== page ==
So here are a few questions that you might want to consider.
    1) Do you prefer Intel/AMD?
    2) Do you want newer or older technology?
    3) How much $ do you want to spend on this newer system?
    4) Laptops have trade off's when it comes to size and performance, so what are you really looking to do with this laptop purchase?

    - If the laptop is basically for gaming and higher end apps, and your not worried about the weight, then I would definately look into the 17" screens (if your budget can handle it).
    - I personally think that the 15.4" screens are plently enough for both gaming and portability, so you'll have to make the call.
    - I would be hard pressed to pick between the 2 types of systems. They both have there pro's and con's. AMD 64 bit (future OS upgradibility), Intel Duo core (although 32 bit, still good for a few years maybe).
    - I don't know, I think alot of it comes down to how much you want to spend and for what you want to do with the laptop.

    I personally am waiting for the ATI x1600 mobile chips to come out before I would make any decisions, but that is me (since I generally like ATI over nVidia).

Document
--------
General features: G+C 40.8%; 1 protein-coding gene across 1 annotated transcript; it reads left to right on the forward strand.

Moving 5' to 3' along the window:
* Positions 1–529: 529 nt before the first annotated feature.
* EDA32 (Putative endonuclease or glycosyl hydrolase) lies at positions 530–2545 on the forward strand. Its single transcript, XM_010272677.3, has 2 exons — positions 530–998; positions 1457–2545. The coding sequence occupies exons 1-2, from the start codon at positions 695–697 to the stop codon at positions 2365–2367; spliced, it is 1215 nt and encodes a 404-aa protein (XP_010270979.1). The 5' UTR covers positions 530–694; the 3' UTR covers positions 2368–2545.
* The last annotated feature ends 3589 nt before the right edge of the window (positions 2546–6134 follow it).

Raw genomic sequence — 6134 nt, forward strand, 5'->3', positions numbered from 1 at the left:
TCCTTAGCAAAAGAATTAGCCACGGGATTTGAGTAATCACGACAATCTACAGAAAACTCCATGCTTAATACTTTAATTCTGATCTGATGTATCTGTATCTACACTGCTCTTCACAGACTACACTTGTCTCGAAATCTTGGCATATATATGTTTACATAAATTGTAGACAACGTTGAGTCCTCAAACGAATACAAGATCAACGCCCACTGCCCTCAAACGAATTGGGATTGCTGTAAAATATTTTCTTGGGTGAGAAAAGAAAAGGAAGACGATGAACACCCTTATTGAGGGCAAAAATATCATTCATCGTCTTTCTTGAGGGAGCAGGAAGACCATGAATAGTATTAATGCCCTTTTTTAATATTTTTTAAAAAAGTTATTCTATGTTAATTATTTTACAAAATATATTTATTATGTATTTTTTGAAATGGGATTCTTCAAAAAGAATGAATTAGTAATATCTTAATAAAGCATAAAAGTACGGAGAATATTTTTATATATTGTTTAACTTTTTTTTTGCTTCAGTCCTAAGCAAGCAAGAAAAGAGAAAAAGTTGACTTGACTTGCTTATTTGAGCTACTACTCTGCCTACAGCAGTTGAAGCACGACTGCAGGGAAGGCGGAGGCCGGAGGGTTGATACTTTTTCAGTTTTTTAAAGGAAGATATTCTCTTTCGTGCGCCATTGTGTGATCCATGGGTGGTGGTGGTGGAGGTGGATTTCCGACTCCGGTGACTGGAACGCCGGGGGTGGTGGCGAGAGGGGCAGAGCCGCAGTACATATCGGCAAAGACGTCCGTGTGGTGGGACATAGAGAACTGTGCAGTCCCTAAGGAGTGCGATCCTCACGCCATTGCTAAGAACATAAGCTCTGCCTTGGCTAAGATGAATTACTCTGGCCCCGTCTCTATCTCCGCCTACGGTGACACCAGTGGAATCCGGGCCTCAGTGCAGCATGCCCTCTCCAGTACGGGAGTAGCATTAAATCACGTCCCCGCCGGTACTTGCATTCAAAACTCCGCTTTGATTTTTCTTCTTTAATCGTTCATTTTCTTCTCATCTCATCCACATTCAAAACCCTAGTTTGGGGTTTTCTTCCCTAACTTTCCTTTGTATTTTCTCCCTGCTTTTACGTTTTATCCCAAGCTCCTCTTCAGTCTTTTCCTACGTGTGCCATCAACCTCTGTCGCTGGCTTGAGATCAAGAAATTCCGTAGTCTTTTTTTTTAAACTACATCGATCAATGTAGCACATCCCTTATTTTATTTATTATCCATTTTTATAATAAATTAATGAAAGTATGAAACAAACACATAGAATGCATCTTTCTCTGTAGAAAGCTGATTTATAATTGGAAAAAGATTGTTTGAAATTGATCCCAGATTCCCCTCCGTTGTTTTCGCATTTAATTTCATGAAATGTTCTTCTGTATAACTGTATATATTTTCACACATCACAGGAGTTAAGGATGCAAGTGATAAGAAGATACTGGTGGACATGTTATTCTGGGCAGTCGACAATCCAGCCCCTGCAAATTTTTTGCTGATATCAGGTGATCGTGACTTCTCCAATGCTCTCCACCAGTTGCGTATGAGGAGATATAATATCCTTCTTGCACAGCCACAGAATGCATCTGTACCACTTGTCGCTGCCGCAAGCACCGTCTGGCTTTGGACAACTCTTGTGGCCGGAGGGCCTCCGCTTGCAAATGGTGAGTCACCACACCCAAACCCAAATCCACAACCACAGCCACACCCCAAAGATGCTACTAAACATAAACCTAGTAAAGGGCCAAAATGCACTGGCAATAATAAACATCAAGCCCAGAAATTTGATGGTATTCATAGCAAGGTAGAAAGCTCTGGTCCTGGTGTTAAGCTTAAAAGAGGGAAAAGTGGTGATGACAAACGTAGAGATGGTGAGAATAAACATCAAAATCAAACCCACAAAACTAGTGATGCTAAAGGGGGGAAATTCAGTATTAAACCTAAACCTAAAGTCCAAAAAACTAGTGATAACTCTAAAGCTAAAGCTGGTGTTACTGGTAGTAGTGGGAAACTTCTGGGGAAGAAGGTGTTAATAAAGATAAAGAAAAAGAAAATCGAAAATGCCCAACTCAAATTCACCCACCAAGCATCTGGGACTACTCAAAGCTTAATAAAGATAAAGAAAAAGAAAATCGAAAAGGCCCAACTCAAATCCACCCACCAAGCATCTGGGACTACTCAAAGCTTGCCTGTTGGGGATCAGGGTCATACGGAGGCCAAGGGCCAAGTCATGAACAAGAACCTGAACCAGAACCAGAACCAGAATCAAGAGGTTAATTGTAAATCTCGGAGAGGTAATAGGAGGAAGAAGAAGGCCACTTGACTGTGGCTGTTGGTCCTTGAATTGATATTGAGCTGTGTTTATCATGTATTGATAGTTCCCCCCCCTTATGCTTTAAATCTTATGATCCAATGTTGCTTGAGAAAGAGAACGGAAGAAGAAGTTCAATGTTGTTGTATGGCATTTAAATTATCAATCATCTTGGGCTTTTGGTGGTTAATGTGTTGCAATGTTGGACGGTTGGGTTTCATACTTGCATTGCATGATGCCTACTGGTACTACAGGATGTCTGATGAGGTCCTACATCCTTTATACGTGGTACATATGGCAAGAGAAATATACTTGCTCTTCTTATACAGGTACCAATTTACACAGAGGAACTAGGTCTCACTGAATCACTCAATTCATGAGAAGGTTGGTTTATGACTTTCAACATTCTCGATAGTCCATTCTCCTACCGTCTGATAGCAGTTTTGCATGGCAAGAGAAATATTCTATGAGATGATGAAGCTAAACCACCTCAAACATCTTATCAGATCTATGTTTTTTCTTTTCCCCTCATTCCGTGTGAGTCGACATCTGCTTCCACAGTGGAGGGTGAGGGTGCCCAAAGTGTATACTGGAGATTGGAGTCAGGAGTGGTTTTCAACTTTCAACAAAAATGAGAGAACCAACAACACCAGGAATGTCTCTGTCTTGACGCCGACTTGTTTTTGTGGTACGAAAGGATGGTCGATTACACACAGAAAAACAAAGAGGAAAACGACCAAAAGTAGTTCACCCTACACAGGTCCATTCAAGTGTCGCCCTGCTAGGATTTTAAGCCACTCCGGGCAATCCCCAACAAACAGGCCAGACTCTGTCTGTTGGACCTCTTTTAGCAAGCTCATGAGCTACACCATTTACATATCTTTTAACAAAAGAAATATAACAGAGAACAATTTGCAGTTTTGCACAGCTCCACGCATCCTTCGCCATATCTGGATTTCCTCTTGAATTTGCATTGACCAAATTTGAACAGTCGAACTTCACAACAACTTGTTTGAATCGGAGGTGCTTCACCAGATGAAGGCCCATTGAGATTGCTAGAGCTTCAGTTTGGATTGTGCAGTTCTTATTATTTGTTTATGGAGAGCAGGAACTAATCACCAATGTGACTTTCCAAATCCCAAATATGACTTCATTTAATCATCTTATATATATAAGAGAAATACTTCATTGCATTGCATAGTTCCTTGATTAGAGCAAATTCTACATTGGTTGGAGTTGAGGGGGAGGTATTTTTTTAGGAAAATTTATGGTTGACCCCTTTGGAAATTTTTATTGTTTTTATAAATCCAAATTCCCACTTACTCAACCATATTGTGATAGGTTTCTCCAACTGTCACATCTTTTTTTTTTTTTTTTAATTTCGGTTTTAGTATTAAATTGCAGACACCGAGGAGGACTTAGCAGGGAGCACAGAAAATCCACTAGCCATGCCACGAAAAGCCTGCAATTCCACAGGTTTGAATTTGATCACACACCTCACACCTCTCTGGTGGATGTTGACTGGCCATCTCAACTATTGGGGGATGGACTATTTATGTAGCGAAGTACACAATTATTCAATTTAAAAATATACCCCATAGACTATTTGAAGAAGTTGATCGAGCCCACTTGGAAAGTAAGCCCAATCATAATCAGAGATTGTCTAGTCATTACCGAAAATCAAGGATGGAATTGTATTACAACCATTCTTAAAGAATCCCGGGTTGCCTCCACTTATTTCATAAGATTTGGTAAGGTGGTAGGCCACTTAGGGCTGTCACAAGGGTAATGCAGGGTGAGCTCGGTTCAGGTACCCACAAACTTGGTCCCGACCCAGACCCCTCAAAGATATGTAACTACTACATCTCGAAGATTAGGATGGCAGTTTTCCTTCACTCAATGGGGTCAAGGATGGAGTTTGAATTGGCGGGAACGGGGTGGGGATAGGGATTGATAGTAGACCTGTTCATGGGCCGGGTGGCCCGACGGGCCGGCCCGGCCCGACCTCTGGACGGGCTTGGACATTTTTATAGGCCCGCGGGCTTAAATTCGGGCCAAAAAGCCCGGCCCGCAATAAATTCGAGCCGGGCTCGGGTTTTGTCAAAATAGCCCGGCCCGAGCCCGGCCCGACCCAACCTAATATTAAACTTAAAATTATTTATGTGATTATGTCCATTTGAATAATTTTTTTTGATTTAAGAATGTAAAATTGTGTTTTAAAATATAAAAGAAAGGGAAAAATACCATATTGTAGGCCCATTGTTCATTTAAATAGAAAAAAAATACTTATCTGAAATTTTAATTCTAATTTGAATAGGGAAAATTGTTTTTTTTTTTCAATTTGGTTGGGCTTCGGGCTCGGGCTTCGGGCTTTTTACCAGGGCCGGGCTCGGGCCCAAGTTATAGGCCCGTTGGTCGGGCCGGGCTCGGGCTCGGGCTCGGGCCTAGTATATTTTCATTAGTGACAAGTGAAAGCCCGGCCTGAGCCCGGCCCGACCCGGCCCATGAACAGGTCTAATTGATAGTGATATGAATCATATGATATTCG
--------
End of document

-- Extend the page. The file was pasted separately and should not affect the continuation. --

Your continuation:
My 2 cents
  5. KillerNotebooks will be releasing the x1600 256 MBsoon, and it should really tip the scale in terms of 'bang for your buck'.

    The BASE system will include the 7,200 rpm hard drive the 108 MBps a/b/g/G+ and 256 MB x1600 TruBrite screen 1690 x1050 all at about 6 1/2 pounds.

    I am looking for input from people on offering a cardbus SATA and SATA external drive solution.

    Could you let me know if you think this is something you would be interested in when you bought a notebook, and if so if you would want the external enclosure to have USB 2.0 and SATA for a little extra, or if SATA only on the enclosure would be fine.

    The cost of this would be about $200 for:
    250 gig drive
    External enclosue
    SATA cardbus solution.